What’s in a name? When is a name no longer relevant? If you honor someone with a “naming opportunity”, when can you decide that it’s been long enough, and write it off? How has the meaning of the word “perpetuity” changed in our fast paced, newer is better, younger is fresher society – is institutional history no longer relevant?
“Dreams are like paper, they tear so easily.” – Gilda
Recently, the AP story referenced, above, caught my eye. Yes, I will admit to being old enough to definitely remember Gilda Radner – from her stints on Saturday Night Live, to her struggles and ultimate demise from ovarian cancer which she fought in a terrifying array of tests and treatments. After her death, Gene Wilder established the Gilda Radner Foundation, primarily to raise awareness about the familial connection of certain cancers among people of Ashkenazi Jewish descent. In the immediate aftermath of her death, over 450 families signed on. Today there are Gilda Clubs throughout the United States.
Radner died not in 1889 – but in 1989 – 23 years ago – and already people are saying that no one remembers her in the younger generation and the name of the Gilda Club organization should be changed to be more “relevant”.
“The goal is to live a full, productive life with with all that ambiguity. No matter what happens, whether the cancer never flares up again or whether you die, the important thing is that the days that you have had you will have lived.” – Gilda
About 15 years ago, when I worked for a nonprofit there was a wonderful radio DJ who was killed the evening he was to host a black tie gala, one of many efforts he spearheaded to raise funds for the American Heart Association. We established the “Mike Sands Public Service Award for Radio” in his honor. And was given annually to a radio personality who brought forward Mike’s commitments to philanthropy. Then about 5 or 6 years later, I noticed that the award had simply been dropped. No one knew who Mike Sands was, or very few were left on the staff and among the volunteers of what had become a revolving door of people, for the name to “be relevant”. I was heartbroken. It was, after all, part of the institutional history of the organization, and also among radio personalities and stations.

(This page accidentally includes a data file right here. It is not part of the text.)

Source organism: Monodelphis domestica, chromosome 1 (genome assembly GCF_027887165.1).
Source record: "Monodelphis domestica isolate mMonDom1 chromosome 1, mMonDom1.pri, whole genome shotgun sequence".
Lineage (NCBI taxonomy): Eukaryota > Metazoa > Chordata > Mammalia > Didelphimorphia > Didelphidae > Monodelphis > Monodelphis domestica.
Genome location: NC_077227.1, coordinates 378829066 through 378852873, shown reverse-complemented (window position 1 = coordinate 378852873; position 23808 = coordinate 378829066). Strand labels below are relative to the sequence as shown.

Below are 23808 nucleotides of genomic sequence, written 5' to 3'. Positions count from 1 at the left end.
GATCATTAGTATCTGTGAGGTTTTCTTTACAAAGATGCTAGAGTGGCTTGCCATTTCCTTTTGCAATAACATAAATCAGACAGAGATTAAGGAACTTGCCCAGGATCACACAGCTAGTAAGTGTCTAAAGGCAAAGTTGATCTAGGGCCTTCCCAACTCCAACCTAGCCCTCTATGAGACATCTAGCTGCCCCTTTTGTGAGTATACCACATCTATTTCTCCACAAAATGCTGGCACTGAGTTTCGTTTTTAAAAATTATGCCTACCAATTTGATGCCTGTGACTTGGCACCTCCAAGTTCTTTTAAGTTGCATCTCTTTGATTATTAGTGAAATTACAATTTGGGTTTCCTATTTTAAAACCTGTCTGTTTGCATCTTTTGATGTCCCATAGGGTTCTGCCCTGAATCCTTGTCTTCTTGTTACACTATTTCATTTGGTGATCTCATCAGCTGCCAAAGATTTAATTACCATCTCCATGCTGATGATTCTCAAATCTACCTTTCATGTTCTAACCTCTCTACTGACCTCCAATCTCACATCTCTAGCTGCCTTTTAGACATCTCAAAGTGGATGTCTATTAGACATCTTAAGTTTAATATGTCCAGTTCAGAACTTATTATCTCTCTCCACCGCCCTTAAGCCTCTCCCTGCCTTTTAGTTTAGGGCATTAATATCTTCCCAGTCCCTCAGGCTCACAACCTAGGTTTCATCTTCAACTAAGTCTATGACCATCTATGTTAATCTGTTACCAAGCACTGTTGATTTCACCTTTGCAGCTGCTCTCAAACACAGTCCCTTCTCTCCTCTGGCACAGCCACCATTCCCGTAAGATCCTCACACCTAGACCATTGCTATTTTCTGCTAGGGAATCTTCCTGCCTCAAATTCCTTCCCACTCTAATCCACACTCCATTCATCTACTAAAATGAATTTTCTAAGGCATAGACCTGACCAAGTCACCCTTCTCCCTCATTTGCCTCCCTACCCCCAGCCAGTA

You may recall a scandal at a law school that resulted in the law school’s name being changed – it went so far as to reissue certificates and diplomas to reflect an entirely different and new name of the school that wasn’t the name when the alums had attended. They even provided the diplomas at no cost. A move to virtually obliterate historical references. You can huff and puff and blow the house down, but you can’t change what it was, when it was, and what came to be.
A successful technique of fundraising is to provide a naming opportunity for a large donor or company. The Raymond Center at Providence College (bright Dominicans not to include the last name, Patriarca, the original donor), is one example. Kudos to PC for sticking with it! It is history – good, bad – or no longer significant – but it is our history.
History shows us where we came from, teaches us lessons, declares our successes and our mistakes. So, how long is forever, ad infinitum, in perpetuity? The fast paced world needs to heed the lessons of history, and it can do so, if we leave history open and there for people to discover, to analyze, critique, mock, or admire and seek to emulate. We talk about role models and our lack of them in today’s world. But we do not look back very far, not even to our grandparents era, do we look back.
What would Roseanna Roseannadanna say? It might go something like this:
“It just goes to show ya, it’s always something.” – Roseanna
But, let’s recall, too, Gilda’s words as she fought so hard, and Wilder’s commitment to not making that fight be in vain, nor be forgotten:
“I wanted a perfect ending. Now I’ve learned, the hard way, that some poems don’t rhyme, and some stories don’t have a clear beginning, middle and end.” – Gilda